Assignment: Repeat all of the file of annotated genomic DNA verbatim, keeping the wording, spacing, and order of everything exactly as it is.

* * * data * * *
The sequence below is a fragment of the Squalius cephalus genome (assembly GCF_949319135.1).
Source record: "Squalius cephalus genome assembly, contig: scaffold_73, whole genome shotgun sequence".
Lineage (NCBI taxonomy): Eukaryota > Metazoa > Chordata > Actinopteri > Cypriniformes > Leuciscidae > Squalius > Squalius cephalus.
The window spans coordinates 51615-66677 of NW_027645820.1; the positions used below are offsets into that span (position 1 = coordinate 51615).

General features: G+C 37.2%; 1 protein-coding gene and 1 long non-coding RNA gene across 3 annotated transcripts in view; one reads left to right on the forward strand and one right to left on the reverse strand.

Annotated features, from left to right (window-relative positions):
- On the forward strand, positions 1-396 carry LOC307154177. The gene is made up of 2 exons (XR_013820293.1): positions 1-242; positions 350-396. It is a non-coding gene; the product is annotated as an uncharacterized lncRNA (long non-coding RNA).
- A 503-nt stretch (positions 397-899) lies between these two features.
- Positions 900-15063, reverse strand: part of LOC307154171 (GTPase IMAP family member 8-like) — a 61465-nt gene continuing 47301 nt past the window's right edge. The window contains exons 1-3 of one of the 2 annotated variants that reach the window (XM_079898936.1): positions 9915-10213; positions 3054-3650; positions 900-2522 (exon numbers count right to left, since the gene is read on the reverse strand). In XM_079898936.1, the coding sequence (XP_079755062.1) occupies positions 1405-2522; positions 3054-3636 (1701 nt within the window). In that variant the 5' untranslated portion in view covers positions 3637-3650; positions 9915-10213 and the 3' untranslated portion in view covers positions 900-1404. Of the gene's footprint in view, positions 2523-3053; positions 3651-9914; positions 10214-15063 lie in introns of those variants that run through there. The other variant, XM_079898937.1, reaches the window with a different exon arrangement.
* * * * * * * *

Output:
The sequence below is a fragment of the Squalius cephalus genome (assembly GCF_949319135.1).
Source record: "Squalius cephalus genome assembly, contig: scaffold_73, whole genome shotgun sequence".
Lineage (NCBI taxonomy): Eukaryota > Metazoa > Chordata > Actinopteri > Cypriniformes > Leuciscidae > Squalius > Squalius cephalus.
The window spans coordinates 51615-66677 of NW_027645820.1; the positions used below are offsets into that span (position 1 = coordinate 51615).

General features: G+C 37.2%; 1 protein-coding gene and 1 long non-coding RNA gene across 3 annotated transcripts in view; one reads left to right on the forward strand and one right to left on the reverse strand.

Annotated features, from left to right (window-relative positions):
- On the forward strand, positions 1-396 carry LOC307154177. The gene is made up of 2 exons (XR_013820293.1): positions 1-242; positions 350-396. It is a non-coding gene; the product is annotated as an uncharacterized lncRNA (long non-coding RNA).
- A 503-nt stretch (positions 397-899) lies between these two features.
- Positions 900-15063, reverse strand: part of LOC307154171 (GTPase IMAP family member 8-like) — a 61465-nt gene continuing 47301 nt past the window's right edge. The window contains exons 1-3 of one of the 2 annotated variants that reach the window (XM_079898936.1): positions 9915-10213; positions 3054-3650; positions 900-2522 (exon numbers count right to left, since the gene is read on the reverse strand). In XM_079898936.1, the coding sequence (XP_079755062.1) occupies positions 1405-2522; positions 3054-3636 (1701 nt within the window). In that variant the 5' untranslated portion in view covers positions 3637-3650; positions 9915-10213 and the 3' untranslated portion in view covers positions 900-1404. Of the gene's footprint in view, positions 2523-3053; positions 3651-9914; positions 10214-15063 lie in introns of those variants that run through there. The other variant, XM_079898937.1, reaches the window with a different exon arrangement.